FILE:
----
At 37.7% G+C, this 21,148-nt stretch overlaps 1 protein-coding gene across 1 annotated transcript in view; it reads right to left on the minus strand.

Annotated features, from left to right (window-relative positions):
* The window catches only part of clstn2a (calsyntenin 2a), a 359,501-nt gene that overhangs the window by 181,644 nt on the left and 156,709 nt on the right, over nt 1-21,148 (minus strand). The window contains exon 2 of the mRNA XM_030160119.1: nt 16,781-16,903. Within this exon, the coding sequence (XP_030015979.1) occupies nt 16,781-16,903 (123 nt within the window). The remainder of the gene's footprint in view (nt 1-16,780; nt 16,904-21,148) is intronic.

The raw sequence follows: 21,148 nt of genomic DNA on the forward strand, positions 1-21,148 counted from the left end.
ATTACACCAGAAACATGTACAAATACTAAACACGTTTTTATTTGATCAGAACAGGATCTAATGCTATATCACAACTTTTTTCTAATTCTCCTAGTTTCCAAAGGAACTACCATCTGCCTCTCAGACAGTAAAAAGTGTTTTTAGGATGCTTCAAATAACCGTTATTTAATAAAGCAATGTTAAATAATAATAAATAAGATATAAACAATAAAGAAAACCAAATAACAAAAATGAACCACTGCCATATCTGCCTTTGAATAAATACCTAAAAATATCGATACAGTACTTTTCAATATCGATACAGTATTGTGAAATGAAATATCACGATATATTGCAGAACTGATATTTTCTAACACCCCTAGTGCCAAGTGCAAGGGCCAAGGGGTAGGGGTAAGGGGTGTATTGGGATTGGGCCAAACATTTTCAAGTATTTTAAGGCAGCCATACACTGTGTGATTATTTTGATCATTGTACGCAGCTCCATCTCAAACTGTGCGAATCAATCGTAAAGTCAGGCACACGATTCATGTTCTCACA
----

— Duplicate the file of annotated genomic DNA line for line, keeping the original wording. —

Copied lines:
At 37.7% G+C, this 21,148-nt stretch overlaps 1 protein-coding gene across 1 annotated transcript in view; it reads right to left on the minus strand.

Annotated features, from left to right (window-relative positions):
* The window catches only part of clstn2a (calsyntenin 2a), a 359,501-nt gene that overhangs the window by 181,644 nt on the left and 156,709 nt on the right, over nt 1-21,148 (minus strand). The window contains exon 2 of the mRNA XM_030160119.1: nt 16,781-16,903. Within this exon, the coding sequence (XP_030015979.1) occupies nt 16,781-16,903 (123 nt within the window). The remainder of the gene's footprint in view (nt 1-16,780; nt 16,904-21,148) is intronic.

The raw sequence follows: 21,148 nt of genomic DNA on the forward strand, positions 1-21,148 counted from the left end.
ATTACACCAGAAACATGTACAAATACTAAACACGTTTTTATTTGATCAGAACAGGATCTAATGCTATATCACAACTTTTTTCTAATTCTCCTAGTTTCCAAAGGAACTACCATCTGCCTCTCAGACAGTAAAAAGTGTTTTTAGGATGCTTCAAATAACCGTTATTTAATAAAGCAATGTTAAATAATAATAAATAAGATATAAACAATAAAGAAAACCAAATAACAAAAATGAACCACTGCCATATCTGCCTTTGAATAAATACCTAAAAATATCGATACAGTACTTTTCAATATCGATACAGTATTGTGAAATGAAATATCACGATATATTGCAGAACTGATATTTTCTAACACCCCTAGTGCCAAGTGCAAGGGCCAAGGGGTAGGGGTAAGGGGTGTATTGGGATTGGGCCAAACATTTTCAAGTATTTTAAGGCAGCCATACACTGTGTGATTATTTTGATCATTGTACGCAGCTCCATCTCAAACTGTGCGAATCAATCGTAAAGTCAGGCACACGATTCATGTTCTCACA